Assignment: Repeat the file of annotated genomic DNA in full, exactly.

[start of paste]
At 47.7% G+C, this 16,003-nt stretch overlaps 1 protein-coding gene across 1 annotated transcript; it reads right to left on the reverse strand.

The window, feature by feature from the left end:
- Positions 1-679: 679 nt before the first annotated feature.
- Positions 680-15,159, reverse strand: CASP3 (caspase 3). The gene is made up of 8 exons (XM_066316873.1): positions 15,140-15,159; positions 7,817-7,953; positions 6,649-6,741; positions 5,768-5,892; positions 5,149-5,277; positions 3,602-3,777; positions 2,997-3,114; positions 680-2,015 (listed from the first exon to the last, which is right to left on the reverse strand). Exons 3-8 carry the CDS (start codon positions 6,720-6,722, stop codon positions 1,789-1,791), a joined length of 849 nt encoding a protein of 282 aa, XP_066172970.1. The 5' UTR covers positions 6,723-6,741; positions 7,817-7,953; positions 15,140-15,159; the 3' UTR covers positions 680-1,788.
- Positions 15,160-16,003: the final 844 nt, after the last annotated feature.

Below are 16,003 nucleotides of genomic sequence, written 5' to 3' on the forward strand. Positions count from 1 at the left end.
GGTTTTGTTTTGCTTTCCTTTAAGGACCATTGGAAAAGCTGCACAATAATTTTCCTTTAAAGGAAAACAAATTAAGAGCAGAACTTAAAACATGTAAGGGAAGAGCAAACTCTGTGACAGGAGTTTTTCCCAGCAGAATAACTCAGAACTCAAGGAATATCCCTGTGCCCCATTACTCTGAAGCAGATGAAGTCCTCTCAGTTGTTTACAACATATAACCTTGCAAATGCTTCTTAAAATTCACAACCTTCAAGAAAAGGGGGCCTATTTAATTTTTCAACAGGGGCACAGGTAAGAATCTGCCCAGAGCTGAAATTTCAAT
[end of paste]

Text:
At 47.7% G+C, this 16,003-nt stretch overlaps 1 protein-coding gene across 1 annotated transcript; it reads right to left on the reverse strand.

The window, feature by feature from the left end:
- Positions 1-679: 679 nt before the first annotated feature.
- Positions 680-15,159, reverse strand: CASP3 (caspase 3). The gene is made up of 8 exons (XM_066316873.1): positions 15,140-15,159; positions 7,817-7,953; positions 6,649-6,741; positions 5,768-5,892; positions 5,149-5,277; positions 3,602-3,777; positions 2,997-3,114; positions 680-2,015 (listed from the first exon to the last, which is right to left on the reverse strand). Exons 3-8 carry the CDS (start codon positions 6,720-6,722, stop codon positions 1,789-1,791), a joined length of 849 nt encoding a protein of 282 aa, XP_066172970.1. The 5' UTR covers positions 6,723-6,741; positions 7,817-7,953; positions 15,140-15,159; the 3' UTR covers positions 680-1,788.
- Positions 15,160-16,003: the final 844 nt, after the last annotated feature.

Below are 16,003 nucleotides of genomic sequence, written 5' to 3' on the forward strand. Positions count from 1 at the left end.
GGTTTTGTTTTGCTTTCCTTTAAGGACCATTGGAAAAGCTGCACAATAATTTTCCTTTAAAGGAAAACAAATTAAGAGCAGAACTTAAAACATGTAAGGGAAGAGCAAACTCTGTGACAGGAGTTTTTCCCAGCAGAATAACTCAGAACTCAAGGAATATCCCTGTGCCCCATTACTCTGAAGCAGATGAAGTCCTCTCAGTTGTTTACAACATATAACCTTGCAAATGCTTCTTAAAATTCACAACCTTCAAGAAAAGGGGGCCTATTTAATTTTTCAACAGGGGCACAGGTAAGAATCTGCCCAGAGCTGAAATTTCAAT